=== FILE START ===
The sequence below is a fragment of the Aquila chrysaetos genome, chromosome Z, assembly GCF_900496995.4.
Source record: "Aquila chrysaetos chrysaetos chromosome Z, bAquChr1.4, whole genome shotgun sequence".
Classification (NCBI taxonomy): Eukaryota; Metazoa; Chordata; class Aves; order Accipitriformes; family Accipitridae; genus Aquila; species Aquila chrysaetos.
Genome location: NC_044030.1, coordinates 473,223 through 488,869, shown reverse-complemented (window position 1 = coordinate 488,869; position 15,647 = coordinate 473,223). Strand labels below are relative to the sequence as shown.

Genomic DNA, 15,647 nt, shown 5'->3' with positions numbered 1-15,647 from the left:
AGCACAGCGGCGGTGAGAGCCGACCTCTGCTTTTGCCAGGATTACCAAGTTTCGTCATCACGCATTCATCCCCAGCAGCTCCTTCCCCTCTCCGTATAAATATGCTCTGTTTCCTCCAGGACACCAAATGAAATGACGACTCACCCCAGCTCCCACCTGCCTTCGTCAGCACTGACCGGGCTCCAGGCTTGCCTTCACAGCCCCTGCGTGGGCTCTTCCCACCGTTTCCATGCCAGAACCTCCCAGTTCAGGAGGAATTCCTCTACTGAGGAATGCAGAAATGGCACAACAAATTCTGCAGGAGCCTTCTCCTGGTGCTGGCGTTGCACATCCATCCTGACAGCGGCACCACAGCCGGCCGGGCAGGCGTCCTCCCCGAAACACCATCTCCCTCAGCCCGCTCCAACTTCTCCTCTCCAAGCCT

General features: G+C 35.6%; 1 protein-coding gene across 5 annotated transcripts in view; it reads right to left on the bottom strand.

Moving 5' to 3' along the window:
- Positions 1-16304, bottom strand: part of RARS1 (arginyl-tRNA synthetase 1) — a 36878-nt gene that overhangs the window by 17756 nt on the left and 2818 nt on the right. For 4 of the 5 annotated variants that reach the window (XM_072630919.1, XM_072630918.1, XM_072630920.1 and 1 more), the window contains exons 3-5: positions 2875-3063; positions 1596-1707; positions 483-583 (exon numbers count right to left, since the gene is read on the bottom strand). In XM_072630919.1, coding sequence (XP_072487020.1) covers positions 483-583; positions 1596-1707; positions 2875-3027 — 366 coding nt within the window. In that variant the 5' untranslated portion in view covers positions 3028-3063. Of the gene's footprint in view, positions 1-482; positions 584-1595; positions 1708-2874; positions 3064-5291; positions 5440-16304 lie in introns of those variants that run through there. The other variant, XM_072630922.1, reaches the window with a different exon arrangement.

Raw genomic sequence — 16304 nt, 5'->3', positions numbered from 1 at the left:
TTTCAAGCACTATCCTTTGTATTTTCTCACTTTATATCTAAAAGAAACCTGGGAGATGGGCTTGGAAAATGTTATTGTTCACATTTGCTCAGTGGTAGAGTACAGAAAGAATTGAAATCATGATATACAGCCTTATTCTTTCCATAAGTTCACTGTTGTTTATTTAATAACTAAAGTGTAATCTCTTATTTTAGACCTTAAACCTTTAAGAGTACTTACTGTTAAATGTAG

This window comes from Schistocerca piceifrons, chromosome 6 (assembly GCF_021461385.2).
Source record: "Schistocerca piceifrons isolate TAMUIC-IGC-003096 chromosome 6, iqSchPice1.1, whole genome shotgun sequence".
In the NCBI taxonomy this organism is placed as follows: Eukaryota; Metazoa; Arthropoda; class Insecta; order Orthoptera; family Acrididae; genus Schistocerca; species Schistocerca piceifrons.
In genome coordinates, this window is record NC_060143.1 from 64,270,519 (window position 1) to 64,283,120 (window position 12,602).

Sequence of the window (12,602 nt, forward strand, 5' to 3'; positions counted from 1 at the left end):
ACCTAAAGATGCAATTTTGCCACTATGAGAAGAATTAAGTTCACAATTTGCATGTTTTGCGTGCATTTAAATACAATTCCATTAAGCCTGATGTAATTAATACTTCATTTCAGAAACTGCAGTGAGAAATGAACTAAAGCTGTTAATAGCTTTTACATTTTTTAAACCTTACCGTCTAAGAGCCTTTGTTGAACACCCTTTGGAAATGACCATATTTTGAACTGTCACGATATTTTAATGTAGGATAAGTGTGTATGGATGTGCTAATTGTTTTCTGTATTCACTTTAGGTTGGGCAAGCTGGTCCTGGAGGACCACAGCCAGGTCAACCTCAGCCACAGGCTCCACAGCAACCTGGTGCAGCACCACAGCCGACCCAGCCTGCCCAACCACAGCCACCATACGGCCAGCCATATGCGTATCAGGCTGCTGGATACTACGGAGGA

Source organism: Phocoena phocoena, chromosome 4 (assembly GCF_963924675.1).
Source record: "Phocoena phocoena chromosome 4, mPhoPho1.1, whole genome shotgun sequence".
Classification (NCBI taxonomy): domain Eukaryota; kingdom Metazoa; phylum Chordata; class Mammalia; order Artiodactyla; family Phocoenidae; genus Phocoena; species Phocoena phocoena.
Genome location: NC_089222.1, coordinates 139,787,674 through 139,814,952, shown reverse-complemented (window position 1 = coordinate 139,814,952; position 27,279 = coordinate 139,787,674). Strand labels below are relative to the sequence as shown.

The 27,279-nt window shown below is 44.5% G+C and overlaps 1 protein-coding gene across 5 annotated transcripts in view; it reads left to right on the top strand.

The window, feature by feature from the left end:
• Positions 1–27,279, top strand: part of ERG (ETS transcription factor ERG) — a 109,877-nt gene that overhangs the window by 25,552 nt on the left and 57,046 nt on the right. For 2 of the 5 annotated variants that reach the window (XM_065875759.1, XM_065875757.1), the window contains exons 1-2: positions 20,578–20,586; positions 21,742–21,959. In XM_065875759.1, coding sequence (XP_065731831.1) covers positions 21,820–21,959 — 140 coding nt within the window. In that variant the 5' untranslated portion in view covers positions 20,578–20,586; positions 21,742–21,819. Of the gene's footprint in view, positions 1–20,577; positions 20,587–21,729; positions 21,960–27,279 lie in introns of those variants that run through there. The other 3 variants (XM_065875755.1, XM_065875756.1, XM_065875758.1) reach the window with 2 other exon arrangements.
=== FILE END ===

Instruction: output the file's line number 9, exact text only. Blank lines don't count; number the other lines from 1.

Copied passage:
- Positions 1-16304, bottom strand: part of RARS1 (arginyl-tRNA synthetase 1) — a 36878-nt gene that overhangs the window by 17756 nt on the left and 2818 nt on the right. For 4 of the 5 annotated variants that reach the window (XM_072630919.1, XM_072630918.1, XM_072630920.1 and 1 more), the window contains exons 3-5: positions 2875-3063; positions 1596-1707; positions 483-583 (exon numbers count right to left, since the gene is read on the bottom strand). In XM_072630919.1, coding sequence (XP_072487020.1) covers positions 483-583; positions 1596-1707; positions 2875-3027 — 366 coding nt within the window. In that variant the 5' untranslated portion in view covers positions 3028-3063. Of the gene's footprint in view, positions 1-482; positions 584-1595; positions 1708-2874; positions 3064-5291; positions 5440-16304 lie in introns of those variants that run through there. The other variant, XM_072630922.1, reaches the window with a different exon arrangement.